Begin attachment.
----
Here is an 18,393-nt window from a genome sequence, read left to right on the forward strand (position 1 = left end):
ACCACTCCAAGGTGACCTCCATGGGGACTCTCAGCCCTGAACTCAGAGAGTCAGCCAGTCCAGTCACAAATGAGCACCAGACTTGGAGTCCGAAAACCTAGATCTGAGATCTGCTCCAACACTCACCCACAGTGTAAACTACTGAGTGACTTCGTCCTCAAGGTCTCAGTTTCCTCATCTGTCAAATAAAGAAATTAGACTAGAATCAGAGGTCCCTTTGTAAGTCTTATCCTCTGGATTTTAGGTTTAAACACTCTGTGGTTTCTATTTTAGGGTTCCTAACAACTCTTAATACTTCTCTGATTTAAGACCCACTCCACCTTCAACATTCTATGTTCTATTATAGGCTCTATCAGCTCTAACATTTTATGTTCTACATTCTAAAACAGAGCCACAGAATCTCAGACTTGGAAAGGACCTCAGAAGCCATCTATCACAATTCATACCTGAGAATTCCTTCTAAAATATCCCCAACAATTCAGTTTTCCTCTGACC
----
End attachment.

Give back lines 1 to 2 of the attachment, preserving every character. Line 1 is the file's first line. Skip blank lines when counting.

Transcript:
Here is an 18,393-nt window from a genome sequence, read left to right on the forward strand (position 1 = left end):
ACCACTCCAAGGTGACCTCCATGGGGACTCTCAGCCCTGAACTCAGAGAGTCAGCCAGTCCAGTCACAAATGAGCACCAGACTTGGAGTCCGAAAACCTAGATCTGAGATCTGCTCCAACACTCACCCACAGTGTAAACTACTGAGTGACTTCGTCCTCAAGGTCTCAGTTTCCTCATCTGTCAAATAAAGAAATTAGACTAGAATCAGAGGTCCCTTTGTAAGTCTTATCCTCTGGATTTTAGGTTTAAACACTCTGTGGTTTCTATTTTAGGGTTCCTAACAACTCTTAATACTTCTCTGATTTAAGACCCACTCCACCTTCAACATTCTATGTTCTATTATAGGCTCTATCAGCTCTAACATTTTATGTTCTACATTCTAAAACAGAGCCACAGAATCTCAGACTTGGAAAGGACCTCAGAAGCCATCTATCACAATTCATACCTGAGAATTCCTTCTAAAATATCCCCAACAATTCAGTTTTCCTCTGACC